One World Trade Center Officially U.S.’s Tallest Building

Nov. 13, 2013

The Council on Tall Buildings and Urban Habitat convened its Height Committee to rule on the official height of One World Trade Center in New York.

Chicago’s Willis Tower can no longer lay claim to being the tallest building in the U.S.

The Council on Tall Buildings and Urban Habitat convened its Height Committee to rule on the official height of One World Trade Center (1WTC) in New York. The committee reached a consensus that the New York building’s height to its architectural top is 1,776 feet.

The two issues regarding the true height of the building were:

  • The nature of the mast structure on top of the tower.
  • The datum line (bottom point) from which the height to architectural top was determined.

Due to design changes that resulted in the removal of the architectural cladding around the mast at the top of the structure, it became unclear whether the structure was in fact a “spire” – a vertical element that completes the architectural expression of the building and is intended as permanent, or whether it was an antenna – a piece of functional-technical equipment that was subject to change.

The spire-antenna distinction makes a difference in the measurement of “height to architectural top,” which includes spires but does not include antennae, signage, flag poles or other functional-technical equipment. Determining the topmost structure to be “functional-technical” potentially could have significantly impacted 1WTC’s ranking against other buildings, as the next obvious point to take a measurement of “architectural top” would have been the building’s roof slab, at 1,334 feet, 8 inches – 441 feet, 4 inches lower than claimed.

“We were very satisfied with the detailed information presented by the team, in particular, that which affirmed that the structure on top of the building is meant as a permanent architectural feature, not a piece of functional-technical equipment,” said Timothy Johnson, Chairman of CTBUH and Design Partner at NBBJ.

The second issue at 1WTC was the location from which the 1,776-foot measurement had been taken. The building has four entrances, one on each side. Three of those entrances are flush with the 9/11 Memorial Plaza, which is level with the base of the original World Trade Center towers. These three entrances lead directly into the elevator lobby, while a fourth entrance is 5 feet, 8 inches lower than the lobby, on Vesey Street, due to the change in grade from south to north. If measured from this point, the height to architectural top would have been 1,781 feet, 8 inches.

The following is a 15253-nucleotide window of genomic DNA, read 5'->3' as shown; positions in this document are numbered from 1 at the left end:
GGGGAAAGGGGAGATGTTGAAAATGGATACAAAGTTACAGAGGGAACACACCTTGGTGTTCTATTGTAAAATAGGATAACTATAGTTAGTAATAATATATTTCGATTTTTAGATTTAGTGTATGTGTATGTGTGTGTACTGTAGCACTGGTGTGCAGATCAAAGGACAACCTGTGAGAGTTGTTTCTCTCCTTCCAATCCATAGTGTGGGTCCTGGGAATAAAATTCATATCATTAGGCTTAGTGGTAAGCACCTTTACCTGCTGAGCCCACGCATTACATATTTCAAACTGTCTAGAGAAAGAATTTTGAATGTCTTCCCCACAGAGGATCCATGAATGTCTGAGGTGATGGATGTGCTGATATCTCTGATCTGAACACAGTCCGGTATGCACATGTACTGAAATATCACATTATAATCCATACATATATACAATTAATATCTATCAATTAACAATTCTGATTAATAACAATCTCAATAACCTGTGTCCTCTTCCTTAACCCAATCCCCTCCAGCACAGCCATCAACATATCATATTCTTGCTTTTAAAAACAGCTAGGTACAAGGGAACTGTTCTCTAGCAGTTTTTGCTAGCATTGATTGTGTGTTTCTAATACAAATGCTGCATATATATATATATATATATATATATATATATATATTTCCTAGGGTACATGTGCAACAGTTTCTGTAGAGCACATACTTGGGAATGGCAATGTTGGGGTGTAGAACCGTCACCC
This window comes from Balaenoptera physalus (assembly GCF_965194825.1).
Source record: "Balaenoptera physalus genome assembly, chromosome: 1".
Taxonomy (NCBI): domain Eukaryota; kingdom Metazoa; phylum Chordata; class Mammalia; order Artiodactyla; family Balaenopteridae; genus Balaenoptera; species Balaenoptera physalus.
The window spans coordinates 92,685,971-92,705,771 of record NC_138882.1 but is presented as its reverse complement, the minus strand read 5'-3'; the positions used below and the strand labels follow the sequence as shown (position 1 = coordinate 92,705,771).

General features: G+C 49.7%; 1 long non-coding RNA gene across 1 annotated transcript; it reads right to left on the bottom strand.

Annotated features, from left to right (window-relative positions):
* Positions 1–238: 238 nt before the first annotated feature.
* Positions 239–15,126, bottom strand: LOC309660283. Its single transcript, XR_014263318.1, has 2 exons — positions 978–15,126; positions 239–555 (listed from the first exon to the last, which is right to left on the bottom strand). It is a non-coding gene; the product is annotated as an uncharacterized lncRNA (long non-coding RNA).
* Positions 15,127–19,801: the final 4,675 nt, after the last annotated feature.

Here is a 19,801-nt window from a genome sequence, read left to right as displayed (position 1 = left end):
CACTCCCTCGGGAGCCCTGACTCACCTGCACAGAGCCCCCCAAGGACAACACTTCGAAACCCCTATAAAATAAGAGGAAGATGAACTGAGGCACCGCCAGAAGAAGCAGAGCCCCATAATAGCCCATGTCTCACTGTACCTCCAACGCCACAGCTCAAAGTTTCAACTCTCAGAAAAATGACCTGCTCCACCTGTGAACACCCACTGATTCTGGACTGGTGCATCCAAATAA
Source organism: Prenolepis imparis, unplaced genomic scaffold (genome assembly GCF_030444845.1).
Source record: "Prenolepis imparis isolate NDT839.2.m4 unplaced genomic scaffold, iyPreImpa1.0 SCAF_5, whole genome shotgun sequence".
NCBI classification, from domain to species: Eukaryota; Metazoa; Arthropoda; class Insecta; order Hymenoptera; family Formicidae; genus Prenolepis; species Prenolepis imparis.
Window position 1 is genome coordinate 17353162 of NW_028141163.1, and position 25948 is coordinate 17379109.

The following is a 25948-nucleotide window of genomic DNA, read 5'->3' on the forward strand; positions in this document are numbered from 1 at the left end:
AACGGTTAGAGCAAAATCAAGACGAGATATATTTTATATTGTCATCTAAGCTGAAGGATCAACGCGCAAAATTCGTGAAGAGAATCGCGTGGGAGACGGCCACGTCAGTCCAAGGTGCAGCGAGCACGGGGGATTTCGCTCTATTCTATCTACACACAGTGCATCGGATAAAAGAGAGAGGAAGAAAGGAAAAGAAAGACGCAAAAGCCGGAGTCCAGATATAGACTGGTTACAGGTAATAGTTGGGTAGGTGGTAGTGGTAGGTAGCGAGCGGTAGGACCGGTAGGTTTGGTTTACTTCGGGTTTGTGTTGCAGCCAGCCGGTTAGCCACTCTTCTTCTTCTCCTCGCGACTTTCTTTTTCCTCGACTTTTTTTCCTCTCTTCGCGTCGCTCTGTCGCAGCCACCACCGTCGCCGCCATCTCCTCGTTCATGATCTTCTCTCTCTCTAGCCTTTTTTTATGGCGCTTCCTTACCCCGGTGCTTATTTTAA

A presenter showed plans indicating that the main entrance of the building was the south entrance facing the 9/11 Memorial plaza, and that the north entrance at the lower elevation does not provide direct access to the elevators, but requires negotiating steps or using a disabled-access lift to ascend to the lobby. To be considered “significant,” an entrance must “be predominantly above existing or pre-existing grade and permit access to one or more primary uses in the building via elevators.” Therefore, the lower Vesey Street (north) entrance was not considered “significant” by the committee.

Upon completion, the building is expected to be the world’s third tallest building.

Voice your opinion!

To join the conversation, and become an exclusive member of Buildings, create an account today!

Sponsored Recommendations

Building Better Schools

Download this digital resource to better understand the challenges and opportunities in designing and operating educational facilities for safety, sustainability, and performance...

Tips to Keep Facility Management on Track

How do you plan to fill the knowledge gap as seasoned facility managers retire or leave for new opportunities? Learn about the latest strategies including FM tech innovations ...

The Beauty & Benefits of Biophilic Design in the Built Environment

Biophilic design is a hot trend in design, but what is it and how can building professionals incorporate these strategies for the benefits of occupants? This eHandbook offers ...

The Benefits of Migrating from Analog to DMR Two-Way Radios

Are you still using analog two-way radios? Download this white paper and discover the simple and cost-effective migration path to digital DMR radios that deliver improved audio...